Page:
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    Re: Freakin Cold Water.

    Quote Originally Posted by KeithHutch View Post
    Cold Showers. I eased into them over the last 2 months. I actually enjoy them now. Have not had a hot shower since, as bad as that may sound.

    I know that they are two different scenerios, but it helps.

    Keith
    I used to take cold showers until one day I was like f**k it, I'll stay nice and warm for as long as I can before I get to BUDS. lol

    Just my $0.02.
    Gordon

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    Re: Freakin Cold Water.

    Quote Originally Posted by KeithHutch View Post
    Cold Showers. I eased into them over the last 2 months. I actually enjoy them now. Have not had a hot shower since, as bad as that may sound.

    I know that they are two different scenerios, but it helps.

    Keith
    I used to take cold showers until one day I was like f**k it, I'll stay nice and warm for as long as I can before I get to BUDS. lol

    Just my $0.02.
    Gordon

  12. #12

    Re: Freakin Cold Water.

    Quote Originally Posted by Gordon_075 View Post
    I used to take cold showers until one day I was like f**k it, I'll stay nice and warm for as long as I can before I get to BUDS. lol

    Just my $0.02.
    Gordon
    lol i did the same thing, i said hell if i plan on being wet and cold the rest of my life i might as well take advantage of being warm while it lasts

  13. #13
    Senior Member Lion's Avatar
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    Re: Freakin Cold Water.

    Man, it's been a while since I've been on these forums.

    Gentlemen,
    Do whatever you'd like to do before going to BUD/S. Cold showers, swim in cold rivers, you can even swim in the hot tub; no one gives a ****. It won't prepare you for BUD/S. How many times do you have to read it before you understand this simple fact: making it through BUD/S is mostly a mental challenge. It seems like you don't understand it. The guys who show up on the first day and make it through the last day have already made it in their minds. They could have taken nice hot showers every day up to showing up to Coronado, and the shock from the cold wont phase them, because they already have the frame of mind that they will do what ever it takes to get through. No one is physically fit enough to just shrug off BUD/S, so everyone will suffer in that way. If you are taking cold showers or swimming in cold water months in advance (before you even have a contract), it just means you aren't there mentally, yet.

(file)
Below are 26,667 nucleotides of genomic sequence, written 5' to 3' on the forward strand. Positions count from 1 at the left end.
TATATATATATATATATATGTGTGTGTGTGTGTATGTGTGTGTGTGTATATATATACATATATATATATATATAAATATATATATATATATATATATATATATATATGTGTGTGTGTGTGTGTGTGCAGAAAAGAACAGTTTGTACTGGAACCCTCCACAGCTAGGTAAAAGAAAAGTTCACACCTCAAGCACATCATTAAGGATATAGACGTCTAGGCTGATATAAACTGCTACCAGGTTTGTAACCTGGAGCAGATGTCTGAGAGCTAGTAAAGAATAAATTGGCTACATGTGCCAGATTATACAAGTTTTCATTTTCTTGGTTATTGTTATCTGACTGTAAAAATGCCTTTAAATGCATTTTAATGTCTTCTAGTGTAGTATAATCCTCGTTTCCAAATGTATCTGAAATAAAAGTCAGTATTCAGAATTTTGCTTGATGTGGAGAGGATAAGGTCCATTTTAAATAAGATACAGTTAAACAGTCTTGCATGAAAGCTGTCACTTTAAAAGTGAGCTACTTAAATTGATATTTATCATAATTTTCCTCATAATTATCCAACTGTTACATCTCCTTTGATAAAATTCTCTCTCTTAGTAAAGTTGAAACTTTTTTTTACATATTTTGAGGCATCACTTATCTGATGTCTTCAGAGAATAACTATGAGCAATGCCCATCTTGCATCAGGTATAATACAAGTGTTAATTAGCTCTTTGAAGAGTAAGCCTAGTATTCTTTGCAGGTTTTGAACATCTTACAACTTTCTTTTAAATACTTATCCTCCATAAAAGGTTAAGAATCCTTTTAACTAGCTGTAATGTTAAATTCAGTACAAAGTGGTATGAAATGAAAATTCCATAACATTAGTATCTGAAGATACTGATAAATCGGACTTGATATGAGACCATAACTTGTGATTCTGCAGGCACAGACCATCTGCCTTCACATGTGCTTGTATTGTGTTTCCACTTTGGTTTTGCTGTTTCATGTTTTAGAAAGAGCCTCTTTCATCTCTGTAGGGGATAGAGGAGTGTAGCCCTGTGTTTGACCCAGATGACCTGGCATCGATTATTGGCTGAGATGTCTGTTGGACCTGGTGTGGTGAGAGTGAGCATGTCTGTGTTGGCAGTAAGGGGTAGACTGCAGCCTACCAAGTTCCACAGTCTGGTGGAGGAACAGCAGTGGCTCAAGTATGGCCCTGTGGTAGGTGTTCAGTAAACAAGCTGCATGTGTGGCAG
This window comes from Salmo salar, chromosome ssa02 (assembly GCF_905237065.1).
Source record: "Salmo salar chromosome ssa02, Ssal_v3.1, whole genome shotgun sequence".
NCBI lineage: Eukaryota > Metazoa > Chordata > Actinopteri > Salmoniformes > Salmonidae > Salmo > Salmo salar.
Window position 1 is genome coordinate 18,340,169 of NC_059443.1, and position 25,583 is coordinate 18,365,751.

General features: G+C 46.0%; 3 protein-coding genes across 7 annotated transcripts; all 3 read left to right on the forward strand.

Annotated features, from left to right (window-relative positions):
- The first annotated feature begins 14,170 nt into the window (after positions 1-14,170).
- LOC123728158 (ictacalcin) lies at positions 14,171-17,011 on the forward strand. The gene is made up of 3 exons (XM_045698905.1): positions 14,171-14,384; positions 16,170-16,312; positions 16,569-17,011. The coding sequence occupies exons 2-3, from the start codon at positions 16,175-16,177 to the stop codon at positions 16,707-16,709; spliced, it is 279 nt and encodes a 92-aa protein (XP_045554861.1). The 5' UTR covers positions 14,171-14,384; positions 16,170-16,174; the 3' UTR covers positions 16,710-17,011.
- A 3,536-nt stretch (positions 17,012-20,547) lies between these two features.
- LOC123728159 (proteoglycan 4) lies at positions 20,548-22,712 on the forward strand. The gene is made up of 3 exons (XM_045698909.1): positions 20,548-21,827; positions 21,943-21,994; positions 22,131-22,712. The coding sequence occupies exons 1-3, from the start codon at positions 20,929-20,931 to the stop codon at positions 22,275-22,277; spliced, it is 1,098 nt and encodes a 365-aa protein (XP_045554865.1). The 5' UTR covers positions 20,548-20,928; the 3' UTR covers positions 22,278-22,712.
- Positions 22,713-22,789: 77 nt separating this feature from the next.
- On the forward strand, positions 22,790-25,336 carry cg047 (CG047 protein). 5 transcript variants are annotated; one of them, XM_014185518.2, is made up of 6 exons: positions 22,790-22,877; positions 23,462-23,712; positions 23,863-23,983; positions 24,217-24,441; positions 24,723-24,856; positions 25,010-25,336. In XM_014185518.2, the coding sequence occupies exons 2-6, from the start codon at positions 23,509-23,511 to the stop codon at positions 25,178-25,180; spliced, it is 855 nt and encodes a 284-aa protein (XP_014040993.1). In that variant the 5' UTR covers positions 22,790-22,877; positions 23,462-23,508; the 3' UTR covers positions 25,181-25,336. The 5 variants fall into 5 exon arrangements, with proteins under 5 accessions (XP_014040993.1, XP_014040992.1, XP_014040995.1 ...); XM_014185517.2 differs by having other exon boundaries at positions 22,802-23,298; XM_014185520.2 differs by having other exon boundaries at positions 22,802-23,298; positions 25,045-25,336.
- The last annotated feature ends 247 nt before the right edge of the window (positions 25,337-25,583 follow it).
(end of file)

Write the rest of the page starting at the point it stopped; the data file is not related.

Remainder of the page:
"But the bravest are surely those who have the clearest vision of what is before them, glory and danger alike, and yet notwithstanding go out to meet it." - Thucydides
    *08APR2013 SO Contract*

  14. #14

    Re: Freakin Cold Water.

    the cold is nothing..if you really want to prepare for BUD/s buy a boat put it on top of your head and run with in soft sand until you lose control of your bowels and then run 7 more miles with it...
    Strength and Honor
    SWONEC Victor
    HOOYAH

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    Re: Freakin Cold Water.

    Quote Originally Posted by SWONEC 3 View Post
    the cold is nothing..if you really want to prepare for BUD/s buy a boat put it on top of your head and run with in soft sand until you lose control of your bowels and then run 7 more miles with it...